Omeleto

Mwah

By Nina Buxton | Drama
A teenage girl on her way home encounters a man who wants her attention.

A young teenage girl is leaving her friend’s house at night. As she gets on her bike to ride the short distance home, a car pulls up next to her, and one of the people inside makes a kissing noise at her when they’re side-by-side at a stoplight.

Trying to move along and mind her own business, the young girl takes off on her bike. But for a few minutes, the car trails after her, and the girl begins to worry about what will happen next.

Writer-director Nina Buxton’s economical but powerful drama takes a small but incendiary moment in one young woman’s daily life and amplifies it with superlative craft and intelligence, illustrating how one seemingly small cat-call can assume ominous proportions.

The confident, sure-handed craftsmanship leans on the power of camera, editing and performance to create its thriller-like intensity. The dialogue is very sparse, but the storytelling breaks down each beat of the young girl’s encounter and flight with deft precision.

With the lack of dialogue and musical score for much of the film’s action, the sound design takes on added import, as do the images, which show just how alone the girl is and her growing fear as the car trails after her on the road. These pared-down elements draw the focus to the girl’s subjective experience, each sound and movement causing her to question her safety and realize her vulnerability.

Young performer Bethany Whitmore gives a powerful, subtle performance that proves pivotal to the film’s evocation of suspense and fear. The acting is really a series of realizations, as the girl moves from a position of youthful, almost innocent freedom to a feeling of being potentially hunted as prey. Each shift in the girl’s consciousness forms the crux of the drama, and the care and precision that the camera and editing take to capture these beats in Whitmore’s performance is key to its resonance. As the girl embarks on her escape, she may elude physical danger for now — but her anxiety and sense of endangerment will likely linger.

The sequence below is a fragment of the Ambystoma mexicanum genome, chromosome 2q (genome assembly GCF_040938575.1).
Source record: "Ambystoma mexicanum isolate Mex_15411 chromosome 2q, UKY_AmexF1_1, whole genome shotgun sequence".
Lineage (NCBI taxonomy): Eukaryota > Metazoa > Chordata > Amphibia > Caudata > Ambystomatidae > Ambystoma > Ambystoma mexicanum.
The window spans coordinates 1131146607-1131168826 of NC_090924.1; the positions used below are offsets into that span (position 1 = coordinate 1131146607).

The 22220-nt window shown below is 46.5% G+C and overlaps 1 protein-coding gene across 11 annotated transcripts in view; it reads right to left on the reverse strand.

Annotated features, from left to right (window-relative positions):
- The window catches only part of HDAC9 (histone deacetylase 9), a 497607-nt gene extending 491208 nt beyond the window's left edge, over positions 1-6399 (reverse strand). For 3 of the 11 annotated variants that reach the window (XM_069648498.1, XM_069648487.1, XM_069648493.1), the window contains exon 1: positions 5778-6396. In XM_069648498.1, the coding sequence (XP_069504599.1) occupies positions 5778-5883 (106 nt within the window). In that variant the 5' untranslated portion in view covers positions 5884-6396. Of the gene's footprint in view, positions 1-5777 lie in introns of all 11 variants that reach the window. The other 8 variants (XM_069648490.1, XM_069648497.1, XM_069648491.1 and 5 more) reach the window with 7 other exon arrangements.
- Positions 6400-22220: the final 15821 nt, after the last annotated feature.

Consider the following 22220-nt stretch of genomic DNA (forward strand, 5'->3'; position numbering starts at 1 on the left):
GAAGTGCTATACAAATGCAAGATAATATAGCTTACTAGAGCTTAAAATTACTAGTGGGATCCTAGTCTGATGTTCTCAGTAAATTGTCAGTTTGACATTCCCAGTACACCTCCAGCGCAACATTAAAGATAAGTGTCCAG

The most powerful aspect of “Mwah” is in how it applies the craft and sensibility of the thriller genre to an ordinary, everyday moment, bringing us inside the small but intense fear evoked when our sense of safety is punctured in a seemingly small, supposedly harmless way.

“Micro-aggression” is a very current term in the public discourse, yet the gift of “Mwah” is to make these abstract concepts emotional, concrete and, sadly, highly relatable. Leveraging the power of cinematic storytelling to elongate and expand tiny moments into full journeys of emotion and intimacy, a seemingly small gesture can take on loaded significance, depending on your position in society and life, and a bike ride at night can assume the terror and fear of a chase in a horror film. It’s only for a few minutes for the young girl — but those minutes can seem like hours when it’s possible that your safety, or very life, hangs in the balance.





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